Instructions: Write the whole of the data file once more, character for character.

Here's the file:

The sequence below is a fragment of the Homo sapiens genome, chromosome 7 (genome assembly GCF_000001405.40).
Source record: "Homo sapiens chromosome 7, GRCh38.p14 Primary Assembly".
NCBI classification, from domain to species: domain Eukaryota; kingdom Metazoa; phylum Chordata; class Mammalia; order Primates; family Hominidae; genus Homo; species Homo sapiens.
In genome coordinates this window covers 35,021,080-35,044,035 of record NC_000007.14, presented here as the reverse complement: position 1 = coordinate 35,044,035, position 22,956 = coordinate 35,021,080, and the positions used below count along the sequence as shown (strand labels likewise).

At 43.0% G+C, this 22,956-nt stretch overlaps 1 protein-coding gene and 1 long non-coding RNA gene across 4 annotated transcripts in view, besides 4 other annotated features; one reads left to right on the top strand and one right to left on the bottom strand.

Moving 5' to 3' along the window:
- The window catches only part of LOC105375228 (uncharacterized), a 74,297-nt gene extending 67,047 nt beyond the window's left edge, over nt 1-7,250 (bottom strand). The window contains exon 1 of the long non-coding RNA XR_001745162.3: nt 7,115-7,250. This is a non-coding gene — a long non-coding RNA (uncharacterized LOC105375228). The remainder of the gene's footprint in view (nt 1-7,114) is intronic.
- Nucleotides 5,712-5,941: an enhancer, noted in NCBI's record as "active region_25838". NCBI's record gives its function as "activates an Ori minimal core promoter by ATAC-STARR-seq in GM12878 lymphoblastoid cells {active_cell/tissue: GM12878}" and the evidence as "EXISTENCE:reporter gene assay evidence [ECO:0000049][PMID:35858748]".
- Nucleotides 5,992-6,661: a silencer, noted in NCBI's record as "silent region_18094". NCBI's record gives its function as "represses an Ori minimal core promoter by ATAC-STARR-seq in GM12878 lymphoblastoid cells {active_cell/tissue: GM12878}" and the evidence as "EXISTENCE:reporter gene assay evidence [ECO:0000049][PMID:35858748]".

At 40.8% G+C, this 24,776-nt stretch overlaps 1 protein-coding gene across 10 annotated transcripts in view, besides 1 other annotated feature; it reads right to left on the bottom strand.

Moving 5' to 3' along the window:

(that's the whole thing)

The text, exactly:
The sequence below is a fragment of the Homo sapiens genome, chromosome 7 (genome assembly GCF_000001405.40).
Source record: "Homo sapiens chromosome 7, GRCh38.p14 Primary Assembly".
NCBI classification, from domain to species: domain Eukaryota; kingdom Metazoa; phylum Chordata; class Mammalia; order Primates; family Hominidae; genus Homo; species Homo sapiens.
In genome coordinates this window covers 35,021,080-35,044,035 of record NC_000007.14, presented here as the reverse complement: position 1 = coordinate 35,044,035, position 22,956 = coordinate 35,021,080, and the positions used below count along the sequence as shown (strand labels likewise).

At 43.0% G+C, this 22,956-nt stretch overlaps 1 protein-coding gene and 1 long non-coding RNA gene across 4 annotated transcripts in view, besides 4 other annotated features; one reads left to right on the top strand and one right to left on the bottom strand.

Moving 5' to 3' along the window:
- The window catches only part of LOC105375228 (uncharacterized), a 74,297-nt gene extending 67,047 nt beyond the window's left edge, over nt 1-7,250 (bottom strand). The window contains exon 1 of the long non-coding RNA XR_001745162.3: nt 7,115-7,250. This is a non-coding gene — a long non-coding RNA (uncharacterized LOC105375228). The remainder of the gene's footprint in view (nt 1-7,114) is intronic.
- Nucleotides 5,712-5,941: an enhancer, noted in NCBI's record as "active region_25838". NCBI's record gives its function as "activates an Ori minimal core promoter by ATAC-STARR-seq in GM12878 lymphoblastoid cells {active_cell/tissue: GM12878}" and the evidence as "EXISTENCE:reporter gene assay evidence [ECO:0000049][PMID:35858748]".
- Nucleotides 5,992-6,661: a silencer, noted in NCBI's record as "silent region_18094". NCBI's record gives its function as "represses an Ori minimal core promoter by ATAC-STARR-seq in GM12878 lymphoblastoid cells {active_cell/tissue: GM12878}" and the evidence as "EXISTENCE:reporter gene assay evidence [ECO:0000049][PMID:35858748]".

At 40.8% G+C, this 24,776-nt stretch overlaps 1 protein-coding gene across 10 annotated transcripts in view, besides 1 other annotated feature; it reads right to left on the bottom strand.

Moving 5' to 3' along the window: